All said, we rather opt for naturally gluten free ingredients in making any recipe.

Other Allergies

As mentioned, we don‘t bake cakes that contain flour. However, we do bake with nuts. At this point, we are admittedly thankful that no one in our family has nut nor egg allergies. So, this recipe is of course suitable for those without any nut or egg allergies! In case you are, it would be better for you to use gluten-free flour, provided that this is a suitable option for you. As for egg allergies, you would have to use and experiment with egg substitutes.

The following recipe is great and has become one of our extended family’s favourites! It can be baked a day ahead and consumed the next day – allowing it to rest for a day also enhances the taste!

Best Gluten-Free Chocolate Cake Recipe

Ingredients

 

125 g gluten-free dark cooking chocolate

70 g butter, softened

100 g sugar

5 large egg yolks

125 g almonds

Zest of half a lemon

1 teaspoon of vanilla essence

1 heaped teaspoon of gluten-free baking powder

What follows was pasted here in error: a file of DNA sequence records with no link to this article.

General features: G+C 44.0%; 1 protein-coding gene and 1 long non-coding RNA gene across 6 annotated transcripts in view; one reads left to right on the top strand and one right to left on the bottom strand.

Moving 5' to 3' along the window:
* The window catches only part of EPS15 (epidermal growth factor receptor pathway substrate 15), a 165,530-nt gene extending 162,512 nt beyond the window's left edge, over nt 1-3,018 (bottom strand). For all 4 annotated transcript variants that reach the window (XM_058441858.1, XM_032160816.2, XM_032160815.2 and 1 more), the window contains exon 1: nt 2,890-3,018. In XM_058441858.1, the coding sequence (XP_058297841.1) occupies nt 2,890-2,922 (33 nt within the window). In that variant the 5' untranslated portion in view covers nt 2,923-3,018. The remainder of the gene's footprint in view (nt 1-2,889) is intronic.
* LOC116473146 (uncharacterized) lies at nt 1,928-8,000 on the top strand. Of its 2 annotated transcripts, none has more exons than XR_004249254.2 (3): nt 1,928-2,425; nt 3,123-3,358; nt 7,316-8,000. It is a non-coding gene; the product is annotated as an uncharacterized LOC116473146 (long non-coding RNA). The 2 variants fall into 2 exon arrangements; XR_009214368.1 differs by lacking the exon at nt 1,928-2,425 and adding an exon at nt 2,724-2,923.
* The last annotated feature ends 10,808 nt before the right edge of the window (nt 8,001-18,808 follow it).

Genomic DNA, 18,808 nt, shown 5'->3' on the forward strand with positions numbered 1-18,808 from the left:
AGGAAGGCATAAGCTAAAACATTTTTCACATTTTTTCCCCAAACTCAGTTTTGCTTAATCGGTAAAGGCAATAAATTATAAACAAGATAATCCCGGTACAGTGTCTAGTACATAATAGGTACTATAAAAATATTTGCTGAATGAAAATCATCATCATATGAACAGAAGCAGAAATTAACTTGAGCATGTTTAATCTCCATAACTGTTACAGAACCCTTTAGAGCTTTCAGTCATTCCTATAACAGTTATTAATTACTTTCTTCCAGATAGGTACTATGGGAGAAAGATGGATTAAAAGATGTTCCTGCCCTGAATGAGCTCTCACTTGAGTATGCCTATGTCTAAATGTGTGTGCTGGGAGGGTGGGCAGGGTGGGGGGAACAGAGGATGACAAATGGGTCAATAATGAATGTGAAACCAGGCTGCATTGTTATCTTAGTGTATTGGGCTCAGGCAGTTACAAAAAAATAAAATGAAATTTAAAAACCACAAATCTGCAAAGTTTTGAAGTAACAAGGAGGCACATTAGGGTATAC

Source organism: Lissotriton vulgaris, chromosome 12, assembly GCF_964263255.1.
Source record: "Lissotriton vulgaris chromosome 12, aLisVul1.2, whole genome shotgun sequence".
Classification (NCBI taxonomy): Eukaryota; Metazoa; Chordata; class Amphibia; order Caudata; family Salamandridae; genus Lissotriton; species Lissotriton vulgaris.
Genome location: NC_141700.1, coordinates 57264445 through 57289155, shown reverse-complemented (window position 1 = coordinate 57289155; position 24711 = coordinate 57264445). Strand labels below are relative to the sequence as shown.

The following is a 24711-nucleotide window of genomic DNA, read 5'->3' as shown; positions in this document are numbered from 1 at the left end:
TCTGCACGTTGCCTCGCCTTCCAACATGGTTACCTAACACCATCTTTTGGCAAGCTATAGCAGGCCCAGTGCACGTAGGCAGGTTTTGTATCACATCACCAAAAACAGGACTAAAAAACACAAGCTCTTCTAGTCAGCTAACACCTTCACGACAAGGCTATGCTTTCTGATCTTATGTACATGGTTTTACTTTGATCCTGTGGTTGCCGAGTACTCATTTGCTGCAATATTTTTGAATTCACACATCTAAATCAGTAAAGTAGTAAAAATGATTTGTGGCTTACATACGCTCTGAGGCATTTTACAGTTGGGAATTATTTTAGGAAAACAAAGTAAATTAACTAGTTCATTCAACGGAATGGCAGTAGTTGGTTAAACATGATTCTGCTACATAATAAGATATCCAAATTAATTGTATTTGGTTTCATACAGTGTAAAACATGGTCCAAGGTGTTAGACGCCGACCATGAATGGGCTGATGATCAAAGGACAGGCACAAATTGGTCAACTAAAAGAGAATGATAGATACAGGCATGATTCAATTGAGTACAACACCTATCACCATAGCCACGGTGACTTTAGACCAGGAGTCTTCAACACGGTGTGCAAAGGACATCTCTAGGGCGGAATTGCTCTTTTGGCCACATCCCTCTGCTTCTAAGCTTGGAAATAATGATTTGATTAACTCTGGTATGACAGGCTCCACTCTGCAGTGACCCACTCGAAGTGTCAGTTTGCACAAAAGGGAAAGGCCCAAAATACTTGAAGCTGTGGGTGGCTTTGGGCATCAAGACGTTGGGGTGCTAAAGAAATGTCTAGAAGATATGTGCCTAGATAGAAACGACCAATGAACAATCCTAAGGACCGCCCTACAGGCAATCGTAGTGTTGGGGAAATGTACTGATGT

5 large egg whites

30 g sugar

Method

Line a 22 cm baking tin (I use a silicon one) with baking paper and grease the sides with oil.

Preheat oven to 180 degrees Celsius.

Break the chocolate into small pieces and melt it in a bain-marie (see Tips below).

Mix the butter and the sugar together until light and fluffy. Add egg yolks, almonds, lemon zest, vanilla essence and baking powder and mix well.

Add 30 g of sugar to the egg whites and whisk until slightly firm. Add the egg white mixture carefully to the egg yolk-almond mixture.

Add the cooled-down molten chocolate to the cake mixture. Fill the mixture into the baking tin and bake in the preheated oven for 45 minutes.

Tips for making Gluten Free Chocolate Cake

To melt the chocolate: fill a saucepan to about half and bring the water to boil. Place a slightly larger bowl on to the pot, making sure that the bottom of the bowl does not touch the water.

The egg whites should not be beaten too firmly. The peaks that form should still bend over when you pull the beaters of the electric mixer out of the mixture.

Pour the egg whites carefully into the cake mixture and stir only lightly. The egg whites give the cake its structure and makes the cake rise better.

This cake is fat-reduced and tastes even better the day after baking.